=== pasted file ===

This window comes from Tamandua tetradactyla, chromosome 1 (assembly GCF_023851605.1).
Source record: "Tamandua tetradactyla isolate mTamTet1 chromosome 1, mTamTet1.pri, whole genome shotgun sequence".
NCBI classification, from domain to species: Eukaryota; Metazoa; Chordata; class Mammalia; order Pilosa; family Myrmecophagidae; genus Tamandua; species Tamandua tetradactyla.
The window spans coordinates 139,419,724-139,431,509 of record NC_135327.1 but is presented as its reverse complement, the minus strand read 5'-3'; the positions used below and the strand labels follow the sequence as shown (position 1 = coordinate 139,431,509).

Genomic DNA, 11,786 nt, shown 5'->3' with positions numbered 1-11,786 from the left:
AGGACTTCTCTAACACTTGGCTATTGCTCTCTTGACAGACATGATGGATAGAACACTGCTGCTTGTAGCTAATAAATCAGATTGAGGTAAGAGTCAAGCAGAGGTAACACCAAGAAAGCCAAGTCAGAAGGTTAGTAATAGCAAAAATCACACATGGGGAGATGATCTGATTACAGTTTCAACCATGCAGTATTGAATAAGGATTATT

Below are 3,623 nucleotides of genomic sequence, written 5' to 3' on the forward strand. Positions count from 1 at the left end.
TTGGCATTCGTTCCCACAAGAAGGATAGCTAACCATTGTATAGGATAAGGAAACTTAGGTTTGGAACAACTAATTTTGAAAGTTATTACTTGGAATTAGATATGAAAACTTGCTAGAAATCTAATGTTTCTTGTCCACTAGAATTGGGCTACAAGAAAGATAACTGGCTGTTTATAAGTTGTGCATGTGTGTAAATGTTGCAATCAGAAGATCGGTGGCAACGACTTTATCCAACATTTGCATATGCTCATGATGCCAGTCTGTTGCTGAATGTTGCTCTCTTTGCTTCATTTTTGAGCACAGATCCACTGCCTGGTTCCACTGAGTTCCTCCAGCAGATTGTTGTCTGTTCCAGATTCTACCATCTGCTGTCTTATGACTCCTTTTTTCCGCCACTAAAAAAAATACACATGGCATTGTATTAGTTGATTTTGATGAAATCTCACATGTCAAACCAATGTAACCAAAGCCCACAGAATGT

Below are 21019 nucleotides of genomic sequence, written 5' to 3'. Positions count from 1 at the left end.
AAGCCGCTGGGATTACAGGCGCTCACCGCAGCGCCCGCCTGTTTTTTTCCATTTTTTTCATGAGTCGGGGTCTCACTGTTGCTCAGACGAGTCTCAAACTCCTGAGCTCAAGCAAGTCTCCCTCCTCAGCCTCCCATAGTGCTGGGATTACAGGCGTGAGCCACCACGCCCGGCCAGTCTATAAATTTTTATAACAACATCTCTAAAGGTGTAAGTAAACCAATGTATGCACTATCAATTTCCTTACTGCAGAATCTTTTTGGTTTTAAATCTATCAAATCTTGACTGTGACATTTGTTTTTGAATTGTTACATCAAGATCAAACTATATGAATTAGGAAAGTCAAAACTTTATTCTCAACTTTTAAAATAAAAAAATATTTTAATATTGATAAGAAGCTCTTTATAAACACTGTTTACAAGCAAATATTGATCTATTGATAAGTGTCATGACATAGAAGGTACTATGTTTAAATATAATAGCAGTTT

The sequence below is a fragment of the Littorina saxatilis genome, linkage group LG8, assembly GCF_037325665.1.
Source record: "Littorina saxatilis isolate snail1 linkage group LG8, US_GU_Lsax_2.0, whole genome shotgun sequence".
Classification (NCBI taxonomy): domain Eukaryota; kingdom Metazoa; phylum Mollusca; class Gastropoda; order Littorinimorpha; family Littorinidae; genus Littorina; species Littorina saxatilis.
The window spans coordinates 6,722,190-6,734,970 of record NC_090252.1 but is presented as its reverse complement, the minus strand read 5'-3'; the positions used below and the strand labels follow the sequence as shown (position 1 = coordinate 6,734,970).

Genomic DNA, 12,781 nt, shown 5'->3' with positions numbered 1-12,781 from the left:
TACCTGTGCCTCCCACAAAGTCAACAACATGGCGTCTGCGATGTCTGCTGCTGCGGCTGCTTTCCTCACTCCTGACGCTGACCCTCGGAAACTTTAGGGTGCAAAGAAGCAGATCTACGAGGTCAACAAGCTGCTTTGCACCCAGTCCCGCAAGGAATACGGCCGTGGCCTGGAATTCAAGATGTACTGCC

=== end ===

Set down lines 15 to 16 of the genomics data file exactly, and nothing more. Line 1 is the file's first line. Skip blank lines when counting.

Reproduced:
Genomic DNA, 12,781 nt, shown 5'->3' with positions numbered 1-12,781 from the left:
TACCTGTGCCTCCCACAAAGTCAACAACATGGCGTCTGCGATGTCTGCTGCTGCGGCTGCTTTCCTCACTCCTGACGCTGACCCTCGGAAACTTTAGGGTGCAAAGAAGCAGATCTACGAGGTCAACAAGCTGCTTTGCACCCAGTCCCGCAAGGAATACGGCCGTGGCCTGGAATTCAAGATGTACTGCC